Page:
With most financial markets in vacation mode, bitcoin is the only currency making big moves in a holiday-thinned trading week.
After crashing by more than $8,000 from an all-time high, bitcoin is up 3.5% at the time of writing. Although the recent plunge frightened many bitcoin fans, when looking at the relatively short history of bitcoin trading, the price action seems just normal. During 2017, the cryptocurrency crashed by 30% or more six times. Every fall was followed by huge price appreciation until it peaked on December 17.
Whether the bitcoin bull market is close to an end or just pausing for a short break, remains a wild question for 2018. I still believe that bitcoin is in a bubble formation. However, there’s no effective test to measure at which stage we are currently standing. For example, equity prices may be in bubble territory if investors are willing to pay much more for a stock than the intrinsic value, which is justified by the discounted divided stream. Similarly, econometric tests may be run on bonds, commodities, currencies or any other assets to come up with a justified value. For Bitcoin, there isn’t any fundamental basis to justify the price.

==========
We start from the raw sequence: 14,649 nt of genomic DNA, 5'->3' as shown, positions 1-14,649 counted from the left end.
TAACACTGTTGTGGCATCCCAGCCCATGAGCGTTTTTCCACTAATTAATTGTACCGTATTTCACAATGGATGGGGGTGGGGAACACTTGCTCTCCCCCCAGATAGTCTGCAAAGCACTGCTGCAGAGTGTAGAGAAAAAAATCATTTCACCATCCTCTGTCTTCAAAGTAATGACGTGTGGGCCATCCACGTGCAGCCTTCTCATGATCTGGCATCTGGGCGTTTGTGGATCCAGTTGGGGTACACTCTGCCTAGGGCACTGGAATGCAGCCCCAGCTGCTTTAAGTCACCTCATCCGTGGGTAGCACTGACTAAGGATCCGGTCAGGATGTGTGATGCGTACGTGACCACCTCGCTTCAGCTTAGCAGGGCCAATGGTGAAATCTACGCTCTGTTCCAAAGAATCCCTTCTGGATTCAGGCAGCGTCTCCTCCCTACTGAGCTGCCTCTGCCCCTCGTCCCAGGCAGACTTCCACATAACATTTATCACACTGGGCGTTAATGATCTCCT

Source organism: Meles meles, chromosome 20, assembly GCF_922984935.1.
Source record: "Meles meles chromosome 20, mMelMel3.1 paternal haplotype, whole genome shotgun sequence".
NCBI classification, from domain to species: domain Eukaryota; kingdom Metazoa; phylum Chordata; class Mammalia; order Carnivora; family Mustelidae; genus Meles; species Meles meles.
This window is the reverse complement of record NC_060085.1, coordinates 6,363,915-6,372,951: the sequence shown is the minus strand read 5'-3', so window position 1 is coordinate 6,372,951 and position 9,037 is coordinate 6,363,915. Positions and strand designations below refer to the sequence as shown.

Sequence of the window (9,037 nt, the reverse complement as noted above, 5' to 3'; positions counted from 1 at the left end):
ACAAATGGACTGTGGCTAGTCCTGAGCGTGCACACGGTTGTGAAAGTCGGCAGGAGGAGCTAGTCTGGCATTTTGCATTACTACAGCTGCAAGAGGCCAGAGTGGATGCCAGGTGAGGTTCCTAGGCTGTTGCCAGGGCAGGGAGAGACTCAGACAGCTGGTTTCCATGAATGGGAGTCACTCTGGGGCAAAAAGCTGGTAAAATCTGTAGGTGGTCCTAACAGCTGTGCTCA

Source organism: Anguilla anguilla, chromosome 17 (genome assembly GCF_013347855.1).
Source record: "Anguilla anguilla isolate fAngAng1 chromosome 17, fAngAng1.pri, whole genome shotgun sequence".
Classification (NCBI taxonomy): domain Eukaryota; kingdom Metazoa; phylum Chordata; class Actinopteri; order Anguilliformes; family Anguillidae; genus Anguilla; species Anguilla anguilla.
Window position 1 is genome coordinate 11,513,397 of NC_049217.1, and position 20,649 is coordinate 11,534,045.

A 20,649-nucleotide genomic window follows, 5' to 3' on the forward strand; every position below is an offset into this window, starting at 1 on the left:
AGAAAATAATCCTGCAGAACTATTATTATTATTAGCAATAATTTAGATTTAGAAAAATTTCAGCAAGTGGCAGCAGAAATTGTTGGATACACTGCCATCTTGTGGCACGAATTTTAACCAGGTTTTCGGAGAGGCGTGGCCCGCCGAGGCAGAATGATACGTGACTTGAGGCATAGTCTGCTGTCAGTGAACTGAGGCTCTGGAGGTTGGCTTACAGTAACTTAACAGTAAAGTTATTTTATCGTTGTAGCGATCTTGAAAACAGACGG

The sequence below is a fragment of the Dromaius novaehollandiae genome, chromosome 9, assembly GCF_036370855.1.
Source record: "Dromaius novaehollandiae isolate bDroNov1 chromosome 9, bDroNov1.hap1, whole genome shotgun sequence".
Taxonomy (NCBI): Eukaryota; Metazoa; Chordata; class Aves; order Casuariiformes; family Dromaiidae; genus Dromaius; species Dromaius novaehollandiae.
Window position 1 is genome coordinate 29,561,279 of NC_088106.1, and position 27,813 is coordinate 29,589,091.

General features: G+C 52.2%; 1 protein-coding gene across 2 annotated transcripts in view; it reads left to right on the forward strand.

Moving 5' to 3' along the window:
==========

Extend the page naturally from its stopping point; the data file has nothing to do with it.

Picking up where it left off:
Traders should look at multiple factors to anticipate the next move, such as government regulations, hedge funds interest, the stability of the network, and broader mainstream adoption.
However, the latest signs are not encouraging. Here are a few:
• Israel became the most recent country to propose banning companies based on digital currencies from trading on its stock exchange.
• A South Korean bitcoin exchange has been hacked, leading it into bankruptcy.
• Cryptocurrency exchanges are disabling transactions temporarily due to high traffic.
• Professional traders on Cboe seem to be going short on bitcoin.